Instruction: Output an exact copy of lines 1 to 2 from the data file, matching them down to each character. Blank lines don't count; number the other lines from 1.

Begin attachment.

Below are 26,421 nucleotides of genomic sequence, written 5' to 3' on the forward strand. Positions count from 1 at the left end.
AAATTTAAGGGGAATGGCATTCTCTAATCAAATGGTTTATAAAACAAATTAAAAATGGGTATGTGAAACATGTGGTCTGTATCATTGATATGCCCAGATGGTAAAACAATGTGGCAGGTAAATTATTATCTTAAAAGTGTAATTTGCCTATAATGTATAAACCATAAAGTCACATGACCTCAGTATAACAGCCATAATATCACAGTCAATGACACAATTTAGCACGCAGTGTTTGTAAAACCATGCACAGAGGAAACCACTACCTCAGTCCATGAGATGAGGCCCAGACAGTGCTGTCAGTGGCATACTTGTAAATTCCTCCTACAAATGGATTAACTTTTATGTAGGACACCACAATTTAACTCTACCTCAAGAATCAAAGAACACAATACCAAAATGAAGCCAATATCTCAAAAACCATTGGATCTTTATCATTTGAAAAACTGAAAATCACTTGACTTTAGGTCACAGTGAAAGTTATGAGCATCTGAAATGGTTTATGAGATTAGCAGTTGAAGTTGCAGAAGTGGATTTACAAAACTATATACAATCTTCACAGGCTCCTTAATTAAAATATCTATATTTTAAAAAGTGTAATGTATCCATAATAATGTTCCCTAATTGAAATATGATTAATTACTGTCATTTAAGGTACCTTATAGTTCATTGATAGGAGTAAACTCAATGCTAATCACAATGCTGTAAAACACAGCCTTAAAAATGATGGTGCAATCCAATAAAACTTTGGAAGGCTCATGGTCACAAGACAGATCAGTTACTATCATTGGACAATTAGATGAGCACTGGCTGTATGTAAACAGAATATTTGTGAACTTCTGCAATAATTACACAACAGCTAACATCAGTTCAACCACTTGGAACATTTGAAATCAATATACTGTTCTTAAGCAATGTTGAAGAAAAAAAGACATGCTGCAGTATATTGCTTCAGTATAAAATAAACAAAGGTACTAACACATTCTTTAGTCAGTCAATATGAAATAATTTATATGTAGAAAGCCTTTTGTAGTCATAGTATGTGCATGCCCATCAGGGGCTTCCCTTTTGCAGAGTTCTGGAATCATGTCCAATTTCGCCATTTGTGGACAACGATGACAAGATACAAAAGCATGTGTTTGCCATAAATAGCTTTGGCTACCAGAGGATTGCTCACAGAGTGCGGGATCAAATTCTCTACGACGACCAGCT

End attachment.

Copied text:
Below are 26,421 nucleotides of genomic sequence, written 5' to 3' on the forward strand. Positions count from 1 at the left end.
AAATTTAAGGGGAATGGCATTCTCTAATCAAATGGTTTATAAAACAAATTAAAAATGGGTATGTGAAACATGTGGTCTGTATCATTGATATGCCCAGATGGTAAAACAATGTGGCAGGTAAATTATTATCTTAAAAGTGTAATTTGCCTATAATGTATAAACCATAAAGTCACATGACCTCAGTATAACAGCCATAATATCACAGTCAATGACACAATTTAGCACGCAGTGTTTGTAAAACCATGCACAGAGGAAACCACTACCTCAGTCCATGAGATGAGGCCCAGACAGTGCTGTCAGTGGCATACTTGTAAATTCCTCCTACAAATGGATTAACTTTTATGTAGGACACCACAATTTAACTCTACCTCAAGAATCAAAGAACACAATACCAAAATGAAGCCAATATCTCAAAAACCATTGGATCTTTATCATTTGAAAAACTGAAAATCACTTGACTTTAGGTCACAGTGAAAGTTATGAGCATCTGAAATGGTTTATGAGATTAGCAGTTGAAGTTGCAGAAGTGGATTTACAAAACTATATACAATCTTCACAGGCTCCTTAATTAAAATATCTATATTTTAAAAAGTGTAATGTATCCATAATAATGTTCCCTAATTGAAATATGATTAATTACTGTCATTTAAGGTACCTTATAGTTCATTGATAGGAGTAAACTCAATGCTAATCACAATGCTGTAAAACACAGCCTTAAAAATGATGGTGCAATCCAATAAAACTTTGGAAGGCTCATGGTCACAAGACAGATCAGTTACTATCATTGGACAATTAGATGAGCACTGGCTGTATGTAAACAGAATATTTGTGAACTTCTGCAATAATTACACAACAGCTAACATCAGTTCAACCACTTGGAACATTTGAAATCAATATACTGTTCTTAAGCAATGTTGAAGAAAAAAAGACATGCTGCAGTATATTGCTTCAGTATAAAATAAACAAAGGTACTAACACATTCTTTAGTCAGTCAATATGAAATAATTTATATGTAGAAAGCCTTTTGTAGTCATAGTATGTGCATGCCCATCAGGGGCTTCCCTTTTGCAGAGTTCTGGAATCATGTCCAATTTCGCCATTTGTGGACAACGATGACAAGATACAAAAGCATGTGTTTGCCATAAATAGCTTTGGCTACCAGAGGATTGCTCACAGAGTGCGGGATCAAATTCTCTACGACGACCAGCT